Paediatric clinical pharmacology is the scientific study of medicines in children and is a relatively new subspecialty in paediatrics in the UK. Training encompasses both the study of the effectiveness of drugs in children (clinical trials) and aspects of drug toxicity (pharmacovigilance). Ethical issues in relation to clinical trials and also studies of the pharmacokinetics and drug metabolism in children are crucial. Paediatric patients require formulations that young children in particular are able to take. The scientific evidence generated from clinical trials, pharmacokinetic studies and studies of drug toxicity all need to be applied in order to ensure that medicines are used rationally in children.
- Evidence Based Medicine
This is an Open Access article distributed in accordance with the Creative Commons Attribution Non Commercial (CC BY-NC 4.0) license, which permits others to distribute, remix, adapt, build upon this work non-commercially, and license their derivative works on different terms, provided the original work is properly cited and the use is non-commercial. See: http://creativecommons.org/licenses/by-nc/4.0/
Statistics from Altmetric.com
Drug therapy is an essential component in the management of children. The scientific study of medicines in children is known as paediatric clinical pharmacology and is a relatively new subspecialty in the UK.1 It was recognised as a new subspecialty in paediatrics in 2003.2 Since then, accredited paediatric clinical pharmacologists have been appointed in Derby, Newcastle, Liverpool and the Medicines Health Regulatory Agency. There is increasing recognition that medicines used for children should be scientifically evaluated for both efficacy and toxicity.1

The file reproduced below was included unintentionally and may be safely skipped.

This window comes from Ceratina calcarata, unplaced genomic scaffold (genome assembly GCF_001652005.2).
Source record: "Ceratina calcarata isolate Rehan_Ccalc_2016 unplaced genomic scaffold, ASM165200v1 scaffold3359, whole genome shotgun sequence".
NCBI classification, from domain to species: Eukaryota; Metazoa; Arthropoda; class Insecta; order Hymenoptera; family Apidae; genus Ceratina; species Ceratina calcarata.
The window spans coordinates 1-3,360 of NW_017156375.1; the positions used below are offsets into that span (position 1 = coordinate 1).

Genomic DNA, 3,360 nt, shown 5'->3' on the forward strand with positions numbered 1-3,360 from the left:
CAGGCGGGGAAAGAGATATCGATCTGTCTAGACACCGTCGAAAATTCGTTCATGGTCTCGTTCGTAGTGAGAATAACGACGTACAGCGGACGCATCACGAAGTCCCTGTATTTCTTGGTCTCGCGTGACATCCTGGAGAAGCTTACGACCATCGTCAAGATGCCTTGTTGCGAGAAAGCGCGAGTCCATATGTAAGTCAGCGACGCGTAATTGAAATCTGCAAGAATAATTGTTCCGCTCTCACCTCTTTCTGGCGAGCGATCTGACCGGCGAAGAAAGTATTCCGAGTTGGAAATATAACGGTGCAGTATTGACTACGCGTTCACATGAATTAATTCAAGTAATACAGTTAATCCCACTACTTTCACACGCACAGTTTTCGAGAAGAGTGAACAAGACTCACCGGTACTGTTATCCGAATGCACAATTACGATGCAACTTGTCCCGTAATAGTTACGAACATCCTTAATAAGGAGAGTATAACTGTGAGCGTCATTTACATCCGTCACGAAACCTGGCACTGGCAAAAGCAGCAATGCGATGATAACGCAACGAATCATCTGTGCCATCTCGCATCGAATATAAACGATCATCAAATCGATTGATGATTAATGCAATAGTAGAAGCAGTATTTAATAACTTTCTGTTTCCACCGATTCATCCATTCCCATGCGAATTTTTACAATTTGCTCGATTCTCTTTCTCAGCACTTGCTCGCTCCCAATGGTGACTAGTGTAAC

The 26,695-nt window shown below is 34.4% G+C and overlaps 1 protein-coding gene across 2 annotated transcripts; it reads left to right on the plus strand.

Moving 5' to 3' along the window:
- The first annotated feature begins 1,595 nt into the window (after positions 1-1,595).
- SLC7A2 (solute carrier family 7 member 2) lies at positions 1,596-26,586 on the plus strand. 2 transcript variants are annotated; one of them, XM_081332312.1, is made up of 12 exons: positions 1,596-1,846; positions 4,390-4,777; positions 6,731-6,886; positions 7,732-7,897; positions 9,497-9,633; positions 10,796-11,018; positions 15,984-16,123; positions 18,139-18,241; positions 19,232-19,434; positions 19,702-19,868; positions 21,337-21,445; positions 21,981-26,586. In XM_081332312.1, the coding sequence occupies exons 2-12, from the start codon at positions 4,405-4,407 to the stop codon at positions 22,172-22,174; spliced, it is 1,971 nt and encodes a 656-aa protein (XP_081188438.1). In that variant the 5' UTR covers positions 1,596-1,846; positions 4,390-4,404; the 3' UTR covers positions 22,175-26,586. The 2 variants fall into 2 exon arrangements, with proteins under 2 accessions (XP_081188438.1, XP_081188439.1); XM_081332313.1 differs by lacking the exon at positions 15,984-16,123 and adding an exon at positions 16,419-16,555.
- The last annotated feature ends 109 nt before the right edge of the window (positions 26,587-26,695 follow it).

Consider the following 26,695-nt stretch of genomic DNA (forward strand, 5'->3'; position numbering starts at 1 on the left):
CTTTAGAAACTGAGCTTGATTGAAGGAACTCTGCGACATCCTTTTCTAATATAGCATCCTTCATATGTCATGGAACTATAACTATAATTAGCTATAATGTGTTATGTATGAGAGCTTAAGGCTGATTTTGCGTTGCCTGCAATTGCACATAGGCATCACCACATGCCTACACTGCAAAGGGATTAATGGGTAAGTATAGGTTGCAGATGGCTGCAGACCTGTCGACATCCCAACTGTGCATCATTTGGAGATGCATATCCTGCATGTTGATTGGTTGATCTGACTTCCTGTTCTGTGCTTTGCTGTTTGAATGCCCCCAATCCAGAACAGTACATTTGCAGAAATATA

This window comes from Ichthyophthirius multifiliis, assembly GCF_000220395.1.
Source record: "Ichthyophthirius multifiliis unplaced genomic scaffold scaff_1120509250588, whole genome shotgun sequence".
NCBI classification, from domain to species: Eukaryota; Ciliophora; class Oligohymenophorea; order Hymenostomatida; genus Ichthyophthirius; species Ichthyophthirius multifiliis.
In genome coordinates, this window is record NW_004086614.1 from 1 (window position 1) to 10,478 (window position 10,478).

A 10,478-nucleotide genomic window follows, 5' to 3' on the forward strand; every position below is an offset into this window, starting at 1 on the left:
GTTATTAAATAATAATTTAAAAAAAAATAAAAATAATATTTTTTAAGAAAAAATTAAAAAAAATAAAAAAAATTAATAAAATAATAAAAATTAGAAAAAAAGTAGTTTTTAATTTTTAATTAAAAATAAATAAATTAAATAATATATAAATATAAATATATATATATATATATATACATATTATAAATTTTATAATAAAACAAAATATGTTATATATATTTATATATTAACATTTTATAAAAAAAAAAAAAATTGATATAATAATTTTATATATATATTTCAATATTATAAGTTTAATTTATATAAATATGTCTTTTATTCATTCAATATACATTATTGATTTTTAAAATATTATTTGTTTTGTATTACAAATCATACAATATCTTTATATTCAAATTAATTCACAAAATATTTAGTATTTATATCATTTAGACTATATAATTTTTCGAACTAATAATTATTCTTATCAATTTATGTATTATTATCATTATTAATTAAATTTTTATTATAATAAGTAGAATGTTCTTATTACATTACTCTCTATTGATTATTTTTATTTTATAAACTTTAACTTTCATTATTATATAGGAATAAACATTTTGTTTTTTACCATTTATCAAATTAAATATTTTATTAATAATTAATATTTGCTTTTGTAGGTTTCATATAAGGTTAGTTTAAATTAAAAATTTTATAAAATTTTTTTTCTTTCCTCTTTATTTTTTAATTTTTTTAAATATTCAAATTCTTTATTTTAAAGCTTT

Paediatric clinical pharmacologists in conjunction with other disciplines and, in particular, paediatric clinical pharmacists, have been instrumental in several major initiatives in relation to improving the management of children with drugs. These include the following:
The British National Formulary for Children.3
European legislation encouraging clinical trials of medicines in children.4
The establishment of the Medicines for Children Research Network.5
The UK is one of the few countries in the world which has both a recognised training programme and accreditation.6 ,7 Other countries with a training programme include Australia, Canada and the USA.7 Within Europe, several countries have either trainees or a training programme (Finland, France, Germany, Italy, The Netherlands, Sweden).6 There have been discussions internationally (through the European Society for Developmental Perinatal and Paediatric Pharmacology and the EU FP7-funded programme Global Research in Paediatrics) to share experiences and to obtain agreement on an international training programme in paediatric clinical pharmacology. There have also been informal exchanges between training centres in paediatric clinical pharmacology whereby trainees have gained valuable experience in a different country. These exchanges have resulted in both benefits to the individual trainee as also to the training centres which have usually resulted in collaboration in European research projects.
Within the UK, the training programme is for medical graduates who have completed a minimum of 2 years of general professional training and have been accepted onto a training programme in paediatrics. They need to have completed 2 years of core training in paediatrics before undertaking a 3-year national grid speciality training programme in paediatric clinical pharmacology. We, therefore, feel it would be worthwhile highlighting the training programme and its relevance to doctors training in paediatrics in particular, but also to other health professionals.